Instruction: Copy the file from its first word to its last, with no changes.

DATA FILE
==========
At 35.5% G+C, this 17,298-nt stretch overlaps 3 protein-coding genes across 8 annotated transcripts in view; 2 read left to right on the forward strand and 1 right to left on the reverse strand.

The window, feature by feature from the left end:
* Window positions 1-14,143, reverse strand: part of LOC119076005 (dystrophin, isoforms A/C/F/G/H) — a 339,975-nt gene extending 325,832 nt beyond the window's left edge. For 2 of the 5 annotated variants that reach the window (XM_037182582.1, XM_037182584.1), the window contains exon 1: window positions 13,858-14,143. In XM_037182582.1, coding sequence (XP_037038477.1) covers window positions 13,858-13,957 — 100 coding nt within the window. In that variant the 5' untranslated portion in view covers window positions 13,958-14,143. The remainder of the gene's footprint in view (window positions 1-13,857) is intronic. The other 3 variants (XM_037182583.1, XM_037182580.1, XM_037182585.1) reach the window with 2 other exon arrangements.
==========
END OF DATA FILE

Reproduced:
At 35.5% G+C, this 17,298-nt stretch overlaps 3 protein-coding genes across 8 annotated transcripts in view; 2 read left to right on the forward strand and 1 right to left on the reverse strand.

The window, feature by feature from the left end:
* Window positions 1-14,143, reverse strand: part of LOC119076005 (dystrophin, isoforms A/C/F/G/H) — a 339,975-nt gene extending 325,832 nt beyond the window's left edge. For 2 of the 5 annotated variants that reach the window (XM_037182582.1, XM_037182584.1), the window contains exon 1: window positions 13,858-14,143. In XM_037182582.1, coding sequence (XP_037038477.1) covers window positions 13,858-13,957 — 100 coding nt within the window. In that variant the 5' untranslated portion in view covers window positions 13,958-14,143. The remainder of the gene's footprint in view (window positions 1-13,857) is intronic. The other 3 variants (XM_037182583.1, XM_037182580.1, XM_037182585.1) reach the window with 2 other exon arrangements.